Stoney Creek food bank adapting after its home base closes (updated)


Published March 23, 2023 at 4:30 pm

The president of Stoney Creek Community Food Bank says they are working fast to serve clients again, after the City of Hamilton’s discovery that its home base is sliding off the edge of its foundation.

Several community groups are affected by the closure of Saltfleet Community Centre, which will be shuttered for at least a couple of months while City of Hamilton Public Works awaits a damage report from structural engineers. The closure leaves the food bank, an essential service, without premises to serve clients.

“We have reached out to the other food banks in the Hamilton area asking them to please serve our clients while we are without a premise to serve from,” Stoney Creek food bank president Katherine Isaac said in an email to inTheHammer on Thursday (March 23). “Many are working behind the scenes to get our essential service up and running as quickly as possible.

Wednesday, Public Works general manager Carlyle Khan and Manager of Strategic Planning, Capital and Compliance Robyn Ellis outlined a “worsening” (in Ellis’s terming) situation with the community centre. A facilities assessment late last year led to flagging concerns with the 1980s-vintage building. Two weeks ago, a consultant confirmed that the community centre has issues that make it unsafe for the public.

“A consultant visited on March 9 and they discovered abnormal cracking in the foundation,” said Khan, who added that the food bank was the first community organization that he informed of the bad news.”The building envelope was shifting, moving — slipping off the edge of its foundation. So out of an abundance of caution, we thought it was very prudent to inform the community groups and try to make accommodations.

“It’s a significant inconvenience to our community groups and for that, we sincerely apologize,” Khan said. “We’re committed to working with the groups that are based at the Saltfleet Community Centre, and we want to enable them to have minimal disruption.”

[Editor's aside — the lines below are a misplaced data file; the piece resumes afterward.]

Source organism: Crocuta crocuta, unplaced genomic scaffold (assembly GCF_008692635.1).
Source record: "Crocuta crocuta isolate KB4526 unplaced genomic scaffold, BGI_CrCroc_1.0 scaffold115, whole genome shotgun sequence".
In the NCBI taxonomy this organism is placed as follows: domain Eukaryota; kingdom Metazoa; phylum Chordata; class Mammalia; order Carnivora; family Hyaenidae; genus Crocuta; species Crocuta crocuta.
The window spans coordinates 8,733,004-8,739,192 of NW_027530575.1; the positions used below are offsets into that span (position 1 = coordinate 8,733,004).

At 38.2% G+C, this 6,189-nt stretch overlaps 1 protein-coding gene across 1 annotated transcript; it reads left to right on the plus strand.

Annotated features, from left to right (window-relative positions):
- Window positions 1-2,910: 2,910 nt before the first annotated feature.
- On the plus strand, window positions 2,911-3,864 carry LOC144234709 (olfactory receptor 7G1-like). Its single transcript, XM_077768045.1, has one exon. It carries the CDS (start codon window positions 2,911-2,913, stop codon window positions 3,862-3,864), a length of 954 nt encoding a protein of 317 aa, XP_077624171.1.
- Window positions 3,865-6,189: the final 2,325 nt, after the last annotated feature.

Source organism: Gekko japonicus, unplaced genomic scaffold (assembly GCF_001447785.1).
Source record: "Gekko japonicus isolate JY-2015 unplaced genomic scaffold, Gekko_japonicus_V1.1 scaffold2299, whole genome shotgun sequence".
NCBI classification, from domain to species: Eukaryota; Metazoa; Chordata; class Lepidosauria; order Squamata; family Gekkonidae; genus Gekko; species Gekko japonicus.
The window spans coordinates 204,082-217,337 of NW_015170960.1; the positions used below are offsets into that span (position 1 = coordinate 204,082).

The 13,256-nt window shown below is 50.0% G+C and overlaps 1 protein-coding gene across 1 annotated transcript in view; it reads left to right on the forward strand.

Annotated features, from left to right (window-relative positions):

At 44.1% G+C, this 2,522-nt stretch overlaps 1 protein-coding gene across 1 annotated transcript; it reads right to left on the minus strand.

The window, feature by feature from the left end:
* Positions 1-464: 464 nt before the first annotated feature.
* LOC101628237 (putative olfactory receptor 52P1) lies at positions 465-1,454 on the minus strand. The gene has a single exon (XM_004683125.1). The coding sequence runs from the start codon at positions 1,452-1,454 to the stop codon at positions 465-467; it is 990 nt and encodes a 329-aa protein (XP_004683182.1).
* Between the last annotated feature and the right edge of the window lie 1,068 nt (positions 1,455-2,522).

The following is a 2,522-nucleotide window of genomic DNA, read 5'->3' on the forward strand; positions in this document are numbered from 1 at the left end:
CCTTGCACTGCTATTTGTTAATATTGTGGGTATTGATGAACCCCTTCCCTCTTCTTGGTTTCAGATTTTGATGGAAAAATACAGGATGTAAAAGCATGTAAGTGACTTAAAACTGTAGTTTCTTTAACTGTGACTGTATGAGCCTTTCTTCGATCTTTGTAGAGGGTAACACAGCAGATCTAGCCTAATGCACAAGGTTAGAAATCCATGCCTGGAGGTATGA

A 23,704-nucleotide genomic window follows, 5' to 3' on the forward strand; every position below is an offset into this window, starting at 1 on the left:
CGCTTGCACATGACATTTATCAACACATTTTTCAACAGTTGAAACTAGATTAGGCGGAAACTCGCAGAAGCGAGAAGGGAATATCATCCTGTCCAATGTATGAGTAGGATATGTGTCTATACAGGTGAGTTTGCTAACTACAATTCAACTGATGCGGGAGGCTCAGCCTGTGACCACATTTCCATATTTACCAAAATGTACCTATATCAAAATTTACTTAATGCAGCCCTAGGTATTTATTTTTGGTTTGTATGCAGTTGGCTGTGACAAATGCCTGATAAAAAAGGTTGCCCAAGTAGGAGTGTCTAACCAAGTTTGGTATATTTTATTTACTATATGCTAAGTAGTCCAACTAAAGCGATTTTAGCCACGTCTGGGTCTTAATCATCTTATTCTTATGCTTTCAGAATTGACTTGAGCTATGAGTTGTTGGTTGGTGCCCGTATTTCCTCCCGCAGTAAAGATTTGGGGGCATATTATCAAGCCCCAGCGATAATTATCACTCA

The food bank, which is a member of Hamilton Food Share, has been housed at the centre at 605 Hwy. 8 since 1991. The Stoney Creek Historical Society and a community soccer program are among the other users. There is a possibility the food bank could still use refrigeration and storage at the site while it closed to the public.

Options provided; food drive upcoming

Isaac said the city has proffered two possible alternative locations until repairs to the community centre are completed.

“One location would allow us to continue to receive donations (and) food drive items and store these items until we are back at our current location,” Isaac said. “These premises would not allow us to serve clients. The second option is on a bus route, which would be beneficial for our clients. However, the space requires modifications to work for us.”

A food drive in the area is slated for the first weekend in April.

Ward 10 Coun. Jeff Beattie, the local elected representative, said he is confident the closure will not affect the food drive. Beattie also added that he believes there is greater potential for the community centre to be a hub of activity and services in Stoney Creek.

“I have always believed, and the community has agreed, that this building has been underutilized for the benefit of our community,” Beattie said. ” Starting in December, I’ve been working with city staff to get a better understanding of the building and any deficiencies. This is what possibly led to staff discovering the structural issues.

“We’ve had to pivot from exploring better usage of the building, to temporarily finding new homes for the user groups that call it home,” added Beattie, one of three representatives from Stoney Creek along with Couns. Matt Francis (Ward 5) and Brad Clark (9).

“The priority will be the food bank — this is an absolutely essential service for the community.”

At the briefing on Wednesday, Ellis and Khan outlined how a structural engineer will assess the damage and inform the public works division of its options. Those could include repairs, or decommissioning.

“It depends on what ends up in the report,” Khan said. “We’ll assess the options and hope to have it back in service as soon as possible.”

Representatives of the historical society had been able to remove some contents and material, he added.

Soil erosion along the Escarpment, plus the increased frequency and intensity of storms due to climate change, is creating maintenance challenges for Hamilton Public Works. The department’s responsibilities include city-owned buildings, as well as water filtration. Ellis noted the work on the Saltfleet building would include finding out why it is sliding.

“The structural consultants who have visited flagged a need to work with geotechnical engineers to identify the root causes,” Ellis said.

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